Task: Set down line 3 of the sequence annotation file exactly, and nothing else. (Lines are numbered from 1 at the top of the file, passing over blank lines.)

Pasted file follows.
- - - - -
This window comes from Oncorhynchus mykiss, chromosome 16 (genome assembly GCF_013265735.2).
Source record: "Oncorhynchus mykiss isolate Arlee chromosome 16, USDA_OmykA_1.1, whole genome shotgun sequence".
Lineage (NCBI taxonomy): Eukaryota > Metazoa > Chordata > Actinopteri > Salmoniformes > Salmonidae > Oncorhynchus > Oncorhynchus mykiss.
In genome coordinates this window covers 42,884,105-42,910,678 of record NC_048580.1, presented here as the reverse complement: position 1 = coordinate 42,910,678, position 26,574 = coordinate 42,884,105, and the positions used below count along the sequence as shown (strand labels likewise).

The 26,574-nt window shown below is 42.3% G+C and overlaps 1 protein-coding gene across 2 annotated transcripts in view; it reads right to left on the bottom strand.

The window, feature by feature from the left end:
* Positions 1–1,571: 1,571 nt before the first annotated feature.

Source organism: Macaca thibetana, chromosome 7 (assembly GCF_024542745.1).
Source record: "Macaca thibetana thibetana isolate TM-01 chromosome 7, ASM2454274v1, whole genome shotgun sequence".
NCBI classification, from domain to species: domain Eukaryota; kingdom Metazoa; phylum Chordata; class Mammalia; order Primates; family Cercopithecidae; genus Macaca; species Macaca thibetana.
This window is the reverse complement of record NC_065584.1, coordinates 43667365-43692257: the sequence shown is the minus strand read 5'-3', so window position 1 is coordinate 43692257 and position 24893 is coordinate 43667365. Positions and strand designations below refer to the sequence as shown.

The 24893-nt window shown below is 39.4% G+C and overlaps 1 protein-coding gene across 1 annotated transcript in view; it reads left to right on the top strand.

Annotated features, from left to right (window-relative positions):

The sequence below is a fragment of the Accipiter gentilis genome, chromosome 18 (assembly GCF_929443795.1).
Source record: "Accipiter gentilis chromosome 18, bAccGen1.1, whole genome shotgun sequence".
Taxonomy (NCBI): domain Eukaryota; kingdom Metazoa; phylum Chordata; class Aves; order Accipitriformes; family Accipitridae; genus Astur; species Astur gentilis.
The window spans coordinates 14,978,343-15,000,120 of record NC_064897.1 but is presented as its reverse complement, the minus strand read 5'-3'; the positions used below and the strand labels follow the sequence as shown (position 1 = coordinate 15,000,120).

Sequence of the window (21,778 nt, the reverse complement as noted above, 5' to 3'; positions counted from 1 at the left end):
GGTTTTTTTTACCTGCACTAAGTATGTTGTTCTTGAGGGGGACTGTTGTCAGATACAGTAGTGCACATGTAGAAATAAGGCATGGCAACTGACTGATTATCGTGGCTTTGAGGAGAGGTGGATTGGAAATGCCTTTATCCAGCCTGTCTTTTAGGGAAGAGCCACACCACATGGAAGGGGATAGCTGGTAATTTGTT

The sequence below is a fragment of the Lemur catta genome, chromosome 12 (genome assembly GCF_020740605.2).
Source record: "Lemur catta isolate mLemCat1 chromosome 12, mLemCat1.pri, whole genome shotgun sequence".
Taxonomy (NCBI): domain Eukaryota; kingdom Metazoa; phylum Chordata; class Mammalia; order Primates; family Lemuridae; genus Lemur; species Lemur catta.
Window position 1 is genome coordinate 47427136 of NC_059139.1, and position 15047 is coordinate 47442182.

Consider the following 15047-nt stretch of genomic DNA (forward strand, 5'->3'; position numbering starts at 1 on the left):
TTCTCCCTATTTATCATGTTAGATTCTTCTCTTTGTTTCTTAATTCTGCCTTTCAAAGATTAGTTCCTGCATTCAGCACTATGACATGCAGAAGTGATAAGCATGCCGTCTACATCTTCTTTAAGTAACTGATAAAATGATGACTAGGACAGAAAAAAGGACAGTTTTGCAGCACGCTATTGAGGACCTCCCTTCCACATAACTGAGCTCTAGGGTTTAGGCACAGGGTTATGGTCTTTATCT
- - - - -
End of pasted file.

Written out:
Lineage (NCBI taxonomy): Eukaryota > Metazoa > Chordata > Actinopteri > Salmoniformes > Salmonidae > Oncorhynchus > Oncorhynchus mykiss.